Perhaps it's the extensive psychotherapy that turns people off, but I found Gateway to be one of the most moving pieces of sci-fi I have ever read, second to Stranger in a Strange Land. Gateway came about 15 years later, and the 70s were a fantastic time for the genre, in my opinion. Your mileage may vary, but I think it's important that you know where I'm coming from as a reader.

At any rate, I was engrossed by the humanity, or vulnerability, of the characters in this book. It's not something you see very often in the genre. While characters in an Asimov or Clarke novel (God love them) may only serve to move the plot, Pohl lets the plot move around them; the central conflict is within. So this may actually turn off the escapist reader.

But this is still firmly science fiction, as it explores speculative ideas as a necessary part of the story. Nothing today can approximate the Gateway space station; only on a smaller scale, at best. It's a story of desperation that also carries science fiction's famous "sense of wonder." It's something every star gazer has felt, and Pohl nails it.

Unfortunately, he isn't as adept in psychiatry as he is spinning yarns, and the sections with Bob talking to his therapist feel slightly dull compared to the sharpness of Gateway station and its occupants. But only by comparison. It's also one of the few books I've ever re-read.
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39 of 43 people found the following review helpful By Gregorator on January 13, 2005
Format: Mass Market Paperback
Read this years ago, haven't forgotten a word. Astounded that nobody's made a movie of it -- can't think of a more cinematic novel. Because of its odd structure and unexpected humor, some might think it just plain strange -- but rarely has the intensity ratcheted up, for me, as highly as in this one book.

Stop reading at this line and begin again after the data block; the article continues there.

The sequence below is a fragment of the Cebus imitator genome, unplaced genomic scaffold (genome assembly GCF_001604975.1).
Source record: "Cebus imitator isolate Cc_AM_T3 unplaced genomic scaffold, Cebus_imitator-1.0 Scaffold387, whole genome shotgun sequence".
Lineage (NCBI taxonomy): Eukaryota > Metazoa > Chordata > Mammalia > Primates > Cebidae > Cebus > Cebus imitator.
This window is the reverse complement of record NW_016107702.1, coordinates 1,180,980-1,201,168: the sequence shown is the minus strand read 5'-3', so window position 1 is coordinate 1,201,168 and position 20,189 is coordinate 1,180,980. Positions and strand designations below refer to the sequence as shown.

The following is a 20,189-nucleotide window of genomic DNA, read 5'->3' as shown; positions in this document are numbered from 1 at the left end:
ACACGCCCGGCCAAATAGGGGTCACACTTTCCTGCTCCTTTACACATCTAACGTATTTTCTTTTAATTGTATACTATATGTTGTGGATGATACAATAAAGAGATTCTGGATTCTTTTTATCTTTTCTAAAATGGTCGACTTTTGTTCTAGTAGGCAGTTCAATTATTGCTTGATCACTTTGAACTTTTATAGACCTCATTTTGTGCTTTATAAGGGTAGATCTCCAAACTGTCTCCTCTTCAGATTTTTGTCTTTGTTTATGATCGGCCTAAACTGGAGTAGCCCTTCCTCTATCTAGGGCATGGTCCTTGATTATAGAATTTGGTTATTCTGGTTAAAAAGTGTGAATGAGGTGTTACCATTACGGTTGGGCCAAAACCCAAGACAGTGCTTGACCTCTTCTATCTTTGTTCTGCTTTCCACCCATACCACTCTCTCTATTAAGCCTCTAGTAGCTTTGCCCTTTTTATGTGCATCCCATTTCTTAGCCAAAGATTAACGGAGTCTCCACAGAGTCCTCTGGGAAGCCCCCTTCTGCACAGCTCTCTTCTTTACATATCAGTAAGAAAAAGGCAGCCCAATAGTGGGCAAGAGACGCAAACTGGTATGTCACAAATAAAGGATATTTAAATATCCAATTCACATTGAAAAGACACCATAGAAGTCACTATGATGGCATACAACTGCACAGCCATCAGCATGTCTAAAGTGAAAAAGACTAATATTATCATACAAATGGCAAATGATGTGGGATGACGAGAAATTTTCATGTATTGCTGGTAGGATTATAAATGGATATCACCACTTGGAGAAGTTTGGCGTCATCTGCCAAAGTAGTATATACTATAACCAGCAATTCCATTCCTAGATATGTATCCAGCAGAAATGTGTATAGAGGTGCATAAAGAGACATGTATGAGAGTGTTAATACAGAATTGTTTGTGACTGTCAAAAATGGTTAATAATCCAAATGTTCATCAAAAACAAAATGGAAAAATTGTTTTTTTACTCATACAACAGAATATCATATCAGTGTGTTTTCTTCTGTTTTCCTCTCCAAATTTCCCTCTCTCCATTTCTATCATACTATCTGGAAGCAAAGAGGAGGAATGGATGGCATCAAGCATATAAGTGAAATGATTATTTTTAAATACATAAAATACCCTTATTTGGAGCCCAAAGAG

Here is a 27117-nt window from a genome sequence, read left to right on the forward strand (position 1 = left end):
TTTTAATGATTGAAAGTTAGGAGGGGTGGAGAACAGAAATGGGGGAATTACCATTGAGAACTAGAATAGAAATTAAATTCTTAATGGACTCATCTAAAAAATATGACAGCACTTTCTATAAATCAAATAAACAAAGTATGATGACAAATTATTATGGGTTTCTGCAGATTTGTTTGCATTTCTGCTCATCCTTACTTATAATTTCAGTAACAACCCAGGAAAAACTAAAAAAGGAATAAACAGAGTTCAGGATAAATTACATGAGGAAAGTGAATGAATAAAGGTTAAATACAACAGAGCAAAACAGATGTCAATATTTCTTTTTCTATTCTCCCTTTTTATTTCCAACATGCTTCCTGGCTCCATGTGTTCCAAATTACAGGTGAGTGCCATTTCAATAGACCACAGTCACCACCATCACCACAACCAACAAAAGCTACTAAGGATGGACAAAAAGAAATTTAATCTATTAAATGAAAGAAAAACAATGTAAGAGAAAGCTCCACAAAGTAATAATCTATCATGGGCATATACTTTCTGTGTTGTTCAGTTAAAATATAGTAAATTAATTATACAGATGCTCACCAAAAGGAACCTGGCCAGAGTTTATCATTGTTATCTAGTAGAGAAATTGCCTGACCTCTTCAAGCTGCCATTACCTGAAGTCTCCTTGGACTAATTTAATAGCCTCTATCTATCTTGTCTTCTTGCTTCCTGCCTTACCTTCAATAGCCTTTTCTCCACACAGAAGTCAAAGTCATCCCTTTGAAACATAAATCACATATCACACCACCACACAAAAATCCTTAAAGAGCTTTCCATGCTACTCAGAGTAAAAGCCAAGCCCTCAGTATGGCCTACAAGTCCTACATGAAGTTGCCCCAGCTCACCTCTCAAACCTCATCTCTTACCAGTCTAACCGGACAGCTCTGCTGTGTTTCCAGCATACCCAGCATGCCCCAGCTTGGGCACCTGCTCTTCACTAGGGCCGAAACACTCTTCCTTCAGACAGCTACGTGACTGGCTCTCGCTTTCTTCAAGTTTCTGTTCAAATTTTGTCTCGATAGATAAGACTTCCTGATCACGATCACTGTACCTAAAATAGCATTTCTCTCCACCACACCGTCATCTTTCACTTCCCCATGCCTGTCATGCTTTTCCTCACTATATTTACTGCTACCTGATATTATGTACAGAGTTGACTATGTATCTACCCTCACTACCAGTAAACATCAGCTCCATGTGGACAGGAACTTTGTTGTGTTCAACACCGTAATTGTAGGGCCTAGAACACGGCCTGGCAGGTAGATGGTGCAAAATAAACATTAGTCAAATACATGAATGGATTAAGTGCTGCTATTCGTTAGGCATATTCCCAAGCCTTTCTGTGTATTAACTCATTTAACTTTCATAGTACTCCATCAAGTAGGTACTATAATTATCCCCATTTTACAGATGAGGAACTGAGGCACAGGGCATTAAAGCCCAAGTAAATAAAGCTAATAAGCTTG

Only caveat is this, and let me be absolutely clear:

Do. Not. Read. The. Sequels.
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8 of 8 people found the following review helpful By Crusher on February 12, 2015
Format: Kindle Edition Verified Purchase
Dear Frederik Pohl,
Are you aware that someone has completely butchered your prose when they put your acclaimed book into the Kindle format? Imagine my frustration, a first-time reader of Gateway, to find the novel's dramatic action frequently interrupted by incomplete sentences (missing words) and rampant spelling errors. At first I just shrugged my shoulders and told myself that the poor transcription surely would improve; but when every other page drew attention to someone's incompetence, I got annoyed and started to underline the many problems. I do recommend your fine book to people, but they will have a much better experience if they avoid this Kindle edition and read the paperback. Just a few examples of what they've done to your sentences:
"basic progrpmming" Page 154
"persues all" Page 156
"I was surprise for a" Page 159
"I mind was spinning" Page 164
"with with visions of sugarplums" Page 164
"at the cisino" Page 175
"a quarter-proffle smile" Page 175
"about Kiara's decision" Page 178 [Klara, not Kiara, is one of the main characters]
"get next to Kiara" Page 180
"what ten or twenty million do looked like" Page 180
"Rob, are [you] aware that the name you said...? Page 184
"which gives [a] kind of securiy I prize" Page 184
"Kiara said" Page 196
"She her hand off my chest" Page 200
"Kiara said" Page 201
"Kiara snarled" Page 203
"that Kiara" Page 205
"when it come[s] right down to it" Page 206
"spiral gaget" Page 212
"I delirius with heatstroke" Page 214
"I'm going to have to let you take can yourself" Page 214
"designated me chief gofer" Page 219
"He doest care if you" Page 222